Further, the documentation requirements for a device to be CE marked may apply equally to the MDSW, especially in terms of verification and validation and could necessitate the inclusion of documentation which indicates the components, algorithms and technologies applied in its creation and use.

Depending on the use scenario(s) and packaging, the MDSW may also be subject to creation of a separate Unique Device Identification (UDI). The type of interoperability or connection between the MDSW and the device, whether embedded or wireless etc., is not determinant under MDR and IVDR as to MDSW status. The MDSW may be placed on the market in one of two ways. It can be placed as a medical device or in-vitro diagnostic medical device unto itself, or it may be placed as an integrated component of a hardware device.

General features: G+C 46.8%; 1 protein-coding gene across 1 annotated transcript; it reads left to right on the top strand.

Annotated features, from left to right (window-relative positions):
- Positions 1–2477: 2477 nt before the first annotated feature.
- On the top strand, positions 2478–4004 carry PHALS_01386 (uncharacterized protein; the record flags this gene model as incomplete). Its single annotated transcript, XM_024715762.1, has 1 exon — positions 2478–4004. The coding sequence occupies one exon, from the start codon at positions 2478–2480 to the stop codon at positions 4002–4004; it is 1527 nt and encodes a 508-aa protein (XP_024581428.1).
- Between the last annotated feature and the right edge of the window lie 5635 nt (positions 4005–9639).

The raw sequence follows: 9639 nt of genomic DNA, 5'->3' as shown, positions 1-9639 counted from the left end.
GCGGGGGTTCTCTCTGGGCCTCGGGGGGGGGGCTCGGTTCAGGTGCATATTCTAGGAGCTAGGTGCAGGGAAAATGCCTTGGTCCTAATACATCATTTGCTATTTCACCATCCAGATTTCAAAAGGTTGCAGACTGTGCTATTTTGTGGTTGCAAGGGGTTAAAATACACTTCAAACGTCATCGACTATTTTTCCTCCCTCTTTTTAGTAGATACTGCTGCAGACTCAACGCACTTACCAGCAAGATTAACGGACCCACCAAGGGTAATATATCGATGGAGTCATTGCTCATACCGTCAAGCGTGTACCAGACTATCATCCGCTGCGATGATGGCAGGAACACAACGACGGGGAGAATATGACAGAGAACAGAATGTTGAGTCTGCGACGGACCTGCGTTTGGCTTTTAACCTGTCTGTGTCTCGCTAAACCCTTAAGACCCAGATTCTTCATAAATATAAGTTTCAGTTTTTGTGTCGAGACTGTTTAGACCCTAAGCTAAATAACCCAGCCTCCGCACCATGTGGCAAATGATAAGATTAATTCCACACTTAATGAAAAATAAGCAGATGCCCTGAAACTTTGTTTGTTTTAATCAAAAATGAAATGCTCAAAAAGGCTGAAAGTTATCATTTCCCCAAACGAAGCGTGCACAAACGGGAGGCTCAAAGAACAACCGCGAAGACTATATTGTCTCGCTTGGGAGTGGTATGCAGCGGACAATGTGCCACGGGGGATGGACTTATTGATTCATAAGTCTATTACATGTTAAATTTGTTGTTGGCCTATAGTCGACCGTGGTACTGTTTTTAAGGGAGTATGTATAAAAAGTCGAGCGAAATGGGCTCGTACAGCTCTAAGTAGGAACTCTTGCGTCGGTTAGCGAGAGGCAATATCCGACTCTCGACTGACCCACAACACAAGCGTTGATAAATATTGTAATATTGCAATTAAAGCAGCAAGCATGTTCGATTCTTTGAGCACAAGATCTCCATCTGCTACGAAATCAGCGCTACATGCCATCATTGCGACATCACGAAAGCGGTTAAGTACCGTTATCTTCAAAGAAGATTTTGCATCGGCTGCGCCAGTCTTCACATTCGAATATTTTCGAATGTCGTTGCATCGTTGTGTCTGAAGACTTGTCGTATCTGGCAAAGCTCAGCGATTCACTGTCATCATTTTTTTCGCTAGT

If you have determined your software is not a medical device as defined by the new regulations, it is important to make a second determination with your regulatory partner: Should your software be considered an instruction for use? Instructions for use (IFU) can be broadly defined as technical documentation supplied by the device manufacturer and provided to users of the device. The IFU may include information on product safety and provide guidance on proper installation, test and calibration, operation, and maintenance of the device. If your software provides any of this information to the end user, it may be considered part of the IFU and could be subject to the expanded labeling requirements of either MDR or IVDR, which both place a much higher emphasis on intelligibility of the instructions and other documentation.